Written and directed by Nikyatu Jusu.
Starring Anna Diop, Michelle Monaghan, Sinqua Walls, Morgan Spector, Rose Decker, Leslie Uggams, Zephani Idoko, Olamide Candide-Johnson, Jahleel Kamara, Princess Adenike, Mitzie Pratt, Keturah Hamilton, Stephanie Jae Park, and Ebbe Bassey.
Rebuilding a new life in New York City while caring for the son of an Upper East Side family, immigrant nanny Aisha is forced to confront a hidden truth that threatens to upend her precarious American dream.
What is scarier than subtle racism directed at an undocumented immigrant who is simply trying to do his job and achieve his version of the American dream? This is the basis for writer/director Nikyatu Jusu (a noted short filmmaker making her feature film debut). Baby sistercentered on Senegalese caretaker Aisha (a remarkable breakthrough performance by Anna Diop), who has just been hired by a wealthy white family as a nanny for their five-year-old daughter Rose (Rose Decker).
Rose is known for disobeying caretakers and causing trouble, especially by refusing to eat. Aisha doesn’t have any of these problems. Instead, the young woman asks if she can try some Senegalese cuisines, she quickly likes them and solves that problem. Meanwhile, parents Amy and Adam (Michelle Monaghan and Morgan Spector, respectively) are aloof and bantering whenever they’re in the same room. This happens to the extent that they are shown to be negligent guardians due to their self-centered behavior (Adam even goes so far as to make an unwanted romantic move towards Aisha), with Aisha being the true caretaker. Eventually, Amy catches a glimpse of Rose devouring the delicious African food, she quickly yells at Aisha with what seems like racist intent under the guise that “the food might be too spicy.”
There are several similar cases where Nanny cuts devastatingly to the damaged core of how well-to-do American families treat their workers (especially black ones), powerfully elevated by the cuts to Anna Diop expressing internally strong, yet insecure body language and nervous how i should do it. Continue. Sure, she can speak up and defend her dignity, but she also desperately needs the money to bring her son Lamine (Jahleel Kamara) to the United States as soon as possible to celebrate her birthday. It also doesn’t help that Amy frequently asks Aisha to babysit Rose overtime, often cutting her pay or completely forgetting to make it up. In turn, Aisha has to repeatedly bring this crime up to Adam, who has ulterior motives.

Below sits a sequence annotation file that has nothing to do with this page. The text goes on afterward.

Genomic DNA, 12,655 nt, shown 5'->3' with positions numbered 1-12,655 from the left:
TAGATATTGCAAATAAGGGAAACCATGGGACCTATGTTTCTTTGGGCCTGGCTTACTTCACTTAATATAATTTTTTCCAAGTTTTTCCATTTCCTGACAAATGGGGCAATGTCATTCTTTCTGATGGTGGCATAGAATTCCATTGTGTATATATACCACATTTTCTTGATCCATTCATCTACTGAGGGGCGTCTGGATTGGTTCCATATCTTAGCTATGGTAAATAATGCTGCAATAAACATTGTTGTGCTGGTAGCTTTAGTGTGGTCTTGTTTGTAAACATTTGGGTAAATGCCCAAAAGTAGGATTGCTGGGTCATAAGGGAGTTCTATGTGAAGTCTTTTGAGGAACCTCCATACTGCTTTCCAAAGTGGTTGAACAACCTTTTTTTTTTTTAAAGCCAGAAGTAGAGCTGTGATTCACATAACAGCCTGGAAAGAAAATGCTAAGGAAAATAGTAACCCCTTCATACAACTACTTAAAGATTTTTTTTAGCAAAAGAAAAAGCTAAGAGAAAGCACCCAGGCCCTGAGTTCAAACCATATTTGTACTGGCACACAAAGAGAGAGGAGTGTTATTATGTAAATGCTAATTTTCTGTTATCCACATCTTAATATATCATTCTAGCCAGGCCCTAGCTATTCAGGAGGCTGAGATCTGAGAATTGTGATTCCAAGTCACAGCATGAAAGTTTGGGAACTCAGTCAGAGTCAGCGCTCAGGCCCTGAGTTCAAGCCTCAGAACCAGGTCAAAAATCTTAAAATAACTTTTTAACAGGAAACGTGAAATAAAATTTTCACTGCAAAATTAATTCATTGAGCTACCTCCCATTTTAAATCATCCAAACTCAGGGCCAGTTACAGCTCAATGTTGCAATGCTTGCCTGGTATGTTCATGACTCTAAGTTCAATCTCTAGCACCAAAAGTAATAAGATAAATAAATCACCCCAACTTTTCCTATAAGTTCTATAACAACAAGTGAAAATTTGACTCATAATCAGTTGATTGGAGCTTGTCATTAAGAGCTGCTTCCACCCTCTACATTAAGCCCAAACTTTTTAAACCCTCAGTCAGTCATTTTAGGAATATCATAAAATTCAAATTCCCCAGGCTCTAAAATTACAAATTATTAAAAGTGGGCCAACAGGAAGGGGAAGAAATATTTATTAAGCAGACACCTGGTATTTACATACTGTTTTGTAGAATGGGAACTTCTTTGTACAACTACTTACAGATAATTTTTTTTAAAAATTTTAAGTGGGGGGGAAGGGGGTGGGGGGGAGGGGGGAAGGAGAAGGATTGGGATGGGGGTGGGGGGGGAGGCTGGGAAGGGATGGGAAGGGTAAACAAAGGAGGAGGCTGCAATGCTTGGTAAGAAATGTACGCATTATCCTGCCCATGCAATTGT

This is all a way of saying the dramatic elements of Baby sister It carefully depicts the racial dynamics while demanding a nuanced and layered performance from Anna Diop, who rises to the occasion. Every time she communicates with her son via Zoom (or something like that), we feel her heart aches and we want them to reunite with her. Simultaneously, her connection to Rose is sweet and touching until a few missteps are made in the third act. The moment he politely asks Rose to come to her room, ready to vent a bit of anger at the family’s mistreatment on her responsible professional caretaker, is a joyous moment. And doubly so, considering that Amy is the kind of willfully ignorant white woman she believes she can stir up frustrations in the workplace as a woman and instantly find common ground with an African woman.
There is also a horror aspect to it. Baby sister (this is how the film has been discussed and marketed since it received the Grand Jury Prize at Sundance), including dream sequence visions of floods, blackouts leading to encounters with the African water spirit Mami Wata, and bedtime stories of the Anansi trickster spider. This folklore is refreshing and welcome, but the problem with Baby sister it’s that most of its supernatural terror (if you want to call it that) is overcompensating, hoping to add depth to a big reveal that’s impossible not to see coming from the start.
However, the difference between Baby sister and the genre’s full predictable fare is its rich characters and compelling dynamics, often exquisitely lit and captured with cinematographer Rina Yang’s gorgeous blues and greens. Certain plot points leave one wanting more (especially a somewhat underdeveloped romantic relationship between Aisha and Sinqua Walls’ single father Malik, even if they have a particularly riveting bonding talk), and the game’s ending feels abrupt. deflated and disjointed but rewarding.
But Anna Diop refuses to sink beneath such imperfections in an otherwise visually compelling, captivatingly crafted, and absorbingly acted story of escalating problematic racial dynamics and mystical terror. There is an uneven balance in quality, though Baby sister it’s beautiful all the same, putting both the director and the star over the top.
SEE ALSO: Exclusive Interview: The Babysitter Star Anna Diop Talks African Folklore, Works With Jordan Peele & More
Blinking Myth Rating – Movie: ★ ★ ★ / Movie: ★ ★ ★
Robert Kojder is a member of the Chicago Film Critics Association and the Critics Choice Association. He is also the reviews editor for Flickering Myth. Check here for new reviews, follow my Twitter or Letterboxd, or email me at [email protected]